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Tajikistan's Rogun HPP to pave way for other plants operations

5 September 2014 17:43 (UTC+04:00)
Tajikistan's Rogun HPP to pave way for other plants operations

By Aynur Jafarova

Commissioning of Tajikistan's Rogun hydropower plant will allow other hydropower plants of the country in the Vakhsh cascade to reach their full capacity, local media reported.

A source in the energy sector of the country told local media that functioning of Rogun reservoir can provide downstream hydropower plants with sufficient volume of water.

"Currently, the reservoir of the hydropower plant of the Vakhsh cascade, including Nurek water reservoir, have seasonal nature, that is, due to the small capacity, they can not accumulate sufficient water for year-round power generation according to its design capacity," the source said.

This problem is expected to be solved after full commissioning of the Rogun hydropower plant. The launch of the Rogun plant will prolong the "life" of all other hydropower plants of the Vakhsh cascade for another decade.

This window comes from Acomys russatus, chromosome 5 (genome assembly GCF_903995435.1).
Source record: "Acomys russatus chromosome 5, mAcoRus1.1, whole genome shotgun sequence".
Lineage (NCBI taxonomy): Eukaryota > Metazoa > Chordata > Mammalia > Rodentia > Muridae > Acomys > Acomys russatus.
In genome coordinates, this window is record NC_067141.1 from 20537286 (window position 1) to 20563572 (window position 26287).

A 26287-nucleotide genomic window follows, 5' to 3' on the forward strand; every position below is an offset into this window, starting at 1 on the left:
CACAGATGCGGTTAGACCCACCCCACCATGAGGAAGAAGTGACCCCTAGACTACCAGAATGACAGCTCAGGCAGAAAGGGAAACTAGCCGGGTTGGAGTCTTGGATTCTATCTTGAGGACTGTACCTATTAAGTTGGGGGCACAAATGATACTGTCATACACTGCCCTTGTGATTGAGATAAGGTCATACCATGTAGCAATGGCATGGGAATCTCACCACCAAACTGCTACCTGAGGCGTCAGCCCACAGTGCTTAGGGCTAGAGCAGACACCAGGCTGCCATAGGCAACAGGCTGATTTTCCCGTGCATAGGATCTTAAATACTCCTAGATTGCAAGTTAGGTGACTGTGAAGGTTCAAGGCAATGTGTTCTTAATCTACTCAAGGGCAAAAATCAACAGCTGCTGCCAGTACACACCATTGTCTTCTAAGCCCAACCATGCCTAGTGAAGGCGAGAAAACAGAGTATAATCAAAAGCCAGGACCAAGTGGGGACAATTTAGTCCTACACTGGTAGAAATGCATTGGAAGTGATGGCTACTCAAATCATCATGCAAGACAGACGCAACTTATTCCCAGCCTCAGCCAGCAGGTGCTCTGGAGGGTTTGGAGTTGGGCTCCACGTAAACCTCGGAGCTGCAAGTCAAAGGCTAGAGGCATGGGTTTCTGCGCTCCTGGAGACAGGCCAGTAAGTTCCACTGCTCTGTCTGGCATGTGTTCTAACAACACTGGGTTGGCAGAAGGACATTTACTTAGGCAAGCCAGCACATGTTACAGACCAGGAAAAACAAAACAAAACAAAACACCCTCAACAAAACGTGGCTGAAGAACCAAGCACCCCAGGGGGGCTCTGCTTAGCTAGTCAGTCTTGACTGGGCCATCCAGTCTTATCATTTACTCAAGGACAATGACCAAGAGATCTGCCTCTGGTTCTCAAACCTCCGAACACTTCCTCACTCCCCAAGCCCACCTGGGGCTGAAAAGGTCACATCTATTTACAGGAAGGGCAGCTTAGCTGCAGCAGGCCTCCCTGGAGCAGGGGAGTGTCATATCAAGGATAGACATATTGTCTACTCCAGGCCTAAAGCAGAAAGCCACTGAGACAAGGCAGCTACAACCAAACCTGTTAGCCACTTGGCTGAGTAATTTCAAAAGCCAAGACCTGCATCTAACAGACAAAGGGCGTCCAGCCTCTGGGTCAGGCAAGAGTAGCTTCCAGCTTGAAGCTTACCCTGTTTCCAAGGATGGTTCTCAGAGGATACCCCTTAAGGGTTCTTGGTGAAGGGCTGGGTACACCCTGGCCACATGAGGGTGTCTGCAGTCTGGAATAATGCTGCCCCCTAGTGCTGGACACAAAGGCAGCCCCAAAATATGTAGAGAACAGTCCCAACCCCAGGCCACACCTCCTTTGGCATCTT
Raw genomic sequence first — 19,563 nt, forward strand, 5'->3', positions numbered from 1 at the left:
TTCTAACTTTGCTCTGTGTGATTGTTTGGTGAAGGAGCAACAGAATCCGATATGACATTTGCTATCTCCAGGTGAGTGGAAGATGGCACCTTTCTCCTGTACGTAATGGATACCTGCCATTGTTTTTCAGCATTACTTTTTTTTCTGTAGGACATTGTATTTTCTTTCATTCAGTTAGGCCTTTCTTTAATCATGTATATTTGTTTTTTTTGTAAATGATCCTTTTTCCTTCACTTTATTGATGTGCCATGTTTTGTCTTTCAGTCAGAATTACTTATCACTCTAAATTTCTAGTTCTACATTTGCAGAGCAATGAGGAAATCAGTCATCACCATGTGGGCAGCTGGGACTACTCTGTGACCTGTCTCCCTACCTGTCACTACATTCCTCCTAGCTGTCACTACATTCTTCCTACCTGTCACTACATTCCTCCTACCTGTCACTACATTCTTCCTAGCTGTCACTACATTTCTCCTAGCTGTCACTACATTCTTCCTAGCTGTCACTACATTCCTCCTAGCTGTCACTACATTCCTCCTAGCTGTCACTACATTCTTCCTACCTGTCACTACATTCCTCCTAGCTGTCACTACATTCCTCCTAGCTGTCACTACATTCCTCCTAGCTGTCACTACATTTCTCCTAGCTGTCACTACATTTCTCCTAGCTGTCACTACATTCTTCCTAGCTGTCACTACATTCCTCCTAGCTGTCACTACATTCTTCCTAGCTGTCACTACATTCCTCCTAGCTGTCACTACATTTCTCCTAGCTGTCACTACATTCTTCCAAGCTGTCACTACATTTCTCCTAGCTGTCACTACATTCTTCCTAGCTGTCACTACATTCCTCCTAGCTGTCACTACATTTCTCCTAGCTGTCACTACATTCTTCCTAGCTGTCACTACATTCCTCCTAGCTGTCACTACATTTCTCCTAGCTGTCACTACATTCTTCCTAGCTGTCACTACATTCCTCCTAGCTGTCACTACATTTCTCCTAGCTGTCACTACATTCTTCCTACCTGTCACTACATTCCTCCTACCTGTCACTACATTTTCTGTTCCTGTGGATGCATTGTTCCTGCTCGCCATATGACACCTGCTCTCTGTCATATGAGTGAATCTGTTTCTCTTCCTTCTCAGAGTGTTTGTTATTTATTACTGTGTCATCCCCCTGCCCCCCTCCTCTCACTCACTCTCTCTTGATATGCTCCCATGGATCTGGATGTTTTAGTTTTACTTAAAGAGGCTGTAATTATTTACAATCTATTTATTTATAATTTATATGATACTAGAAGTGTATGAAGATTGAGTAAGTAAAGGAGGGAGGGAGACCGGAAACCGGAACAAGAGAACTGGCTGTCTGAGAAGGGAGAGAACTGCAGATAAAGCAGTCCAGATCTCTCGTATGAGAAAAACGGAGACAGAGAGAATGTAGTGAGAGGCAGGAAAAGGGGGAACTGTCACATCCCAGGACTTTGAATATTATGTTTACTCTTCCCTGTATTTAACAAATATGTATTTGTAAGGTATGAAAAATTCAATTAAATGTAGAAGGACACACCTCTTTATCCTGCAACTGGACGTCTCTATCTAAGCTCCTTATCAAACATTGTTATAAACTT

The construction of the Rogun hydropower plant is not easy. Tajikistan faces economic and political obstacles of neighboring countries, in particular, Uzbekistan, with which Tajikistan has problematic relations. Another problem is how to finance the construction of the Rogun hydropower plant, the cost of which is estimated at as much as $2.2 billion.

The Rogun hydropower plant is seen in Tajikistan as a solution to the energy independence and a tool for economic growth. If the project is implemented, Tajikistan will be able to generate about 13 billion kilowatt-hours of electricity annually. This will not only help the country to meet its domestic needs but will also make Tajikistan a major exporter of electricity.

One of the main issues pertaining to the construction of the Rogun hydropower plant is its impact on the environment of the region.

There are contradictory evaluations on the matter. Several experts believe that the Rogun hydropower plant will cause disasters while others argue that there is no such possibility.

The Uzbek authorities say that the massive dam would have an adverse environmental impact and induce higher scale earthquakes in an already seismically active area. According to Uzbek experts, a large earthquake would destroy the Rogun Dam and tens of cities in Tajikistan, Afghanistan, Uzbekistan and Turkmenistan would be flooded.

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